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In proof-of-work, the interval between 2 blocks is controlled by the mining difficulty: in Bitcoin, at all times, it must take roughly 10 minutes to mine a block, so every two weeks we adjust the mining target accordingly.

However, in proof-of-stake, it takes a few seconds at most for a staker to verify and sign a block, so what prevents proof-of-stake systems to be flooded by a ton of new blocks every minute?

Thank you for your help.

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It's depend on the consensus and how does it design. The interval value could be defined based on the calculated result and the capacity of network.

E.g: You defined the interval between block is ~ 2 secs, you might need to calculate following these thing:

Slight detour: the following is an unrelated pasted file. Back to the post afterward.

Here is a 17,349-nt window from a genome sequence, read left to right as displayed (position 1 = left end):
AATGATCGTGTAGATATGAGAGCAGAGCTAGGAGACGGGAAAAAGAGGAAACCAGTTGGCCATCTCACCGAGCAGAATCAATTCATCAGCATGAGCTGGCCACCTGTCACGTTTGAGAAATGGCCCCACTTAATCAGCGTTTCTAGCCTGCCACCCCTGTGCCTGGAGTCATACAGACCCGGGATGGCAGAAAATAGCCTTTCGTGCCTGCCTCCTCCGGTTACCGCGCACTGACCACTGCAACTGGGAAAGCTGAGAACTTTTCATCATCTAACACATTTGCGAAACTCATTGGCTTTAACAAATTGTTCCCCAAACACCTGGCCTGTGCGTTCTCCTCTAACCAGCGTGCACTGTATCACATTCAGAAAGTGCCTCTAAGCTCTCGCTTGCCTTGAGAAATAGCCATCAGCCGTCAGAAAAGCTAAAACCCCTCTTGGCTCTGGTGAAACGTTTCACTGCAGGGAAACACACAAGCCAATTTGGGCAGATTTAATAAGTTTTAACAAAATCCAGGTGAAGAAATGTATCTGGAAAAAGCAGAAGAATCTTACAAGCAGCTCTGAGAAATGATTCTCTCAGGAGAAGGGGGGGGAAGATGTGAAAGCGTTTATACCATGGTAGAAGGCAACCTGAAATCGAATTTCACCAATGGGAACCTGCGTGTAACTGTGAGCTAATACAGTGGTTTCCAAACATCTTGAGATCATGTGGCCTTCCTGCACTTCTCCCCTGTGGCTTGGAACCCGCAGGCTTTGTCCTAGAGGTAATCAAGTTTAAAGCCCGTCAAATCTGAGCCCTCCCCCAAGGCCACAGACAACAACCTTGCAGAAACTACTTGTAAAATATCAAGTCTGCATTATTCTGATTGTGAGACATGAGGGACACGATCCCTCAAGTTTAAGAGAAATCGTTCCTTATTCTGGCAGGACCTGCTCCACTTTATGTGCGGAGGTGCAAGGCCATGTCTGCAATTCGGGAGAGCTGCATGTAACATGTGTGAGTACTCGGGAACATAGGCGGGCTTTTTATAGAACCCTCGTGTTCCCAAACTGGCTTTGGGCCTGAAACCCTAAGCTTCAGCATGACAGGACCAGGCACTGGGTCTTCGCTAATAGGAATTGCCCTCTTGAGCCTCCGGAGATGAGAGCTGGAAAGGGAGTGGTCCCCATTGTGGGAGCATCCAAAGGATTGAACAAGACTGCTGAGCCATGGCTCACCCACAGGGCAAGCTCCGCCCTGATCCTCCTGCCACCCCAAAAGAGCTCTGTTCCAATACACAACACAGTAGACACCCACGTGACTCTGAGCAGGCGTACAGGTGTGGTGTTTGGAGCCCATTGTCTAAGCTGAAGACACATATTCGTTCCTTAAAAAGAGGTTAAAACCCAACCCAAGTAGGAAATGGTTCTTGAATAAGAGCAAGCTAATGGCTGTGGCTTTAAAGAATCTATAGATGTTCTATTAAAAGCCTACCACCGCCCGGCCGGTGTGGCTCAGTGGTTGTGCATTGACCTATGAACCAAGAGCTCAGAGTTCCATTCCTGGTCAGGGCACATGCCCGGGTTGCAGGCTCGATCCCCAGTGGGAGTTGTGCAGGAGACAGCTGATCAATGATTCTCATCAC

1. Time for major nodes to reach an agreement to choose the next minter
  2. A window of time for another candidates will be able to backup for selected minter if they aren't available
  3. Time for block (or just block header, transactions could arrive later) to be broadcasted to networks and got accepted.
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    Thank you, but that means that, from a distributed systems standpoint, PoS is weaker than PoW. The PoS you described only works in asynchronous systems (because the 3 epochs you gave have a fixed time defined in the protocol, but if the worldwide Internet latency increased overnight it would not work anymore), whereas PoW also works in asynchronous systems (where message may take an arbitrary long time to transit). I wonder if there are PoS systems that also work in asynchronous environments. Jun 10, 2021 at 8:19

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